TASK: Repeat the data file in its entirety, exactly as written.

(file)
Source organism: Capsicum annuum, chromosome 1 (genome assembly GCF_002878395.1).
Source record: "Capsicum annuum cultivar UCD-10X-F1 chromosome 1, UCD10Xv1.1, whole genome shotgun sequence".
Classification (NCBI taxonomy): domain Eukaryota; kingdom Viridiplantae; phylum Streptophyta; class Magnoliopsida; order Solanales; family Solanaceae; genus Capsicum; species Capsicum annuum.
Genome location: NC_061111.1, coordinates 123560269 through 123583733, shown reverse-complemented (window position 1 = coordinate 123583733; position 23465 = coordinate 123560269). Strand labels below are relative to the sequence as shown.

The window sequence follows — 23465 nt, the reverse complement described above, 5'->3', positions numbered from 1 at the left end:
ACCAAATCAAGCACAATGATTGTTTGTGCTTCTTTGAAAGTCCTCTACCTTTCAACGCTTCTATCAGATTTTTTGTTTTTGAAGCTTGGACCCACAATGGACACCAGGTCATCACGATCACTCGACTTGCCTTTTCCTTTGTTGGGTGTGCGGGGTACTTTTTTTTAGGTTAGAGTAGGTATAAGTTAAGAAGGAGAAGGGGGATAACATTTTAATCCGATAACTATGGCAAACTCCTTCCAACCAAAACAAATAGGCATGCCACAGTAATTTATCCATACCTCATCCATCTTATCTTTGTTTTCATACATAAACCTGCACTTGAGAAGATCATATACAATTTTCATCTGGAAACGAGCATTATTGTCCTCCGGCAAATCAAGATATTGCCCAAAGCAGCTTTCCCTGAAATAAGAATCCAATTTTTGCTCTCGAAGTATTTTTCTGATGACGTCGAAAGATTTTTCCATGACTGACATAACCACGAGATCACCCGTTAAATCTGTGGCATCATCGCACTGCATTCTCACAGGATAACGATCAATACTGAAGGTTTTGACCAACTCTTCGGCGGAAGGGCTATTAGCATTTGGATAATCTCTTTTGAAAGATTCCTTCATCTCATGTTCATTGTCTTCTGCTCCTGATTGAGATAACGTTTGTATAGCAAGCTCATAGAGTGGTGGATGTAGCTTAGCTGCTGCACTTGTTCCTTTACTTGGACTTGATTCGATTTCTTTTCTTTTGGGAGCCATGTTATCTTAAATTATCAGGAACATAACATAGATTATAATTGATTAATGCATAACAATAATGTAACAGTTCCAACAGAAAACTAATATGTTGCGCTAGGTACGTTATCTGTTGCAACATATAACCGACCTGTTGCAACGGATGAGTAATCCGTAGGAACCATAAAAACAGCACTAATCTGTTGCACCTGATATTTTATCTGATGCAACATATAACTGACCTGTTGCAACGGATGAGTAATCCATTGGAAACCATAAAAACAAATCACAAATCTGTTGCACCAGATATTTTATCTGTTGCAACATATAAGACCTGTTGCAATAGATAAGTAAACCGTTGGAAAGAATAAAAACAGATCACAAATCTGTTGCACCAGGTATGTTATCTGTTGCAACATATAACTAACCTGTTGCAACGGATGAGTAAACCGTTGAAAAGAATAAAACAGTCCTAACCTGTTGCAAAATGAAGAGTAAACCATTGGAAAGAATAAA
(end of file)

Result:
Source organism: Capsicum annuum, chromosome 1 (genome assembly GCF_002878395.1).
Source record: "Capsicum annuum cultivar UCD-10X-F1 chromosome 1, UCD10Xv1.1, whole genome shotgun sequence".
Classification (NCBI taxonomy): domain Eukaryota; kingdom Viridiplantae; phylum Streptophyta; class Magnoliopsida; order Solanales; family Solanaceae; genus Capsicum; species Capsicum annuum.
Genome location: NC_061111.1, coordinates 123560269 through 123583733, shown reverse-complemented (window position 1 = coordinate 123583733; position 23465 = coordinate 123560269). Strand labels below are relative to the sequence as shown.

The window sequence follows — 23465 nt, the reverse complement described above, 5'->3', positions numbered from 1 at the left end:
ACCAAATCAAGCACAATGATTGTTTGTGCTTCTTTGAAAGTCCTCTACCTTTCAACGCTTCTATCAGATTTTTTGTTTTTGAAGCTTGGACCCACAATGGACACCAGGTCATCACGATCACTCGACTTGCCTTTTCCTTTGTTGGGTGTGCGGGGTACTTTTTTTTAGGTTAGAGTAGGTATAAGTTAAGAAGGAGAAGGGGGATAACATTTTAATCCGATAACTATGGCAAACTCCTTCCAACCAAAACAAATAGGCATGCCACAGTAATTTATCCATACCTCATCCATCTTATCTTTGTTTTCATACATAAACCTGCACTTGAGAAGATCATATACAATTTTCATCTGGAAACGAGCATTATTGTCCTCCGGCAAATCAAGATATTGCCCAAAGCAGCTTTCCCTGAAATAAGAATCCAATTTTTGCTCTCGAAGTATTTTTCTGATGACGTCGAAAGATTTTTCCATGACTGACATAACCACGAGATCACCCGTTAAATCTGTGGCATCATCGCACTGCATTCTCACAGGATAACGATCAATACTGAAGGTTTTGACCAACTCTTCGGCGGAAGGGCTATTAGCATTTGGATAATCTCTTTTGAAAGATTCCTTCATCTCATGTTCATTGTCTTCTGCTCCTGATTGAGATAACGTTTGTATAGCAAGCTCATAGAGTGGTGGATGTAGCTTAGCTGCTGCACTTGTTCCTTTACTTGGACTTGATTCGATTTCTTTTCTTTTGGGAGCCATGTTATCTTAAATTATCAGGAACATAACATAGATTATAATTGATTAATGCATAACAATAATGTAACAGTTCCAACAGAAAACTAATATGTTGCGCTAGGTACGTTATCTGTTGCAACATATAACCGACCTGTTGCAACGGATGAGTAATCCGTAGGAACCATAAAAACAGCACTAATCTGTTGCACCTGATATTTTATCTGATGCAACATATAACTGACCTGTTGCAACGGATGAGTAATCCATTGGAAACCATAAAAACAAATCACAAATCTGTTGCACCAGATATTTTATCTGTTGCAACATATAAGACCTGTTGCAATAGATAAGTAAACCGTTGGAAAGAATAAAAACAGATCACAAATCTGTTGCACCAGGTATGTTATCTGTTGCAACATATAACTAACCTGTTGCAACGGATGAGTAAACCGTTGAAAAGAATAAAACAGTCCTAACCTGTTGCAAAATGAAGAGTAAACCATTGGAAAGAATAAA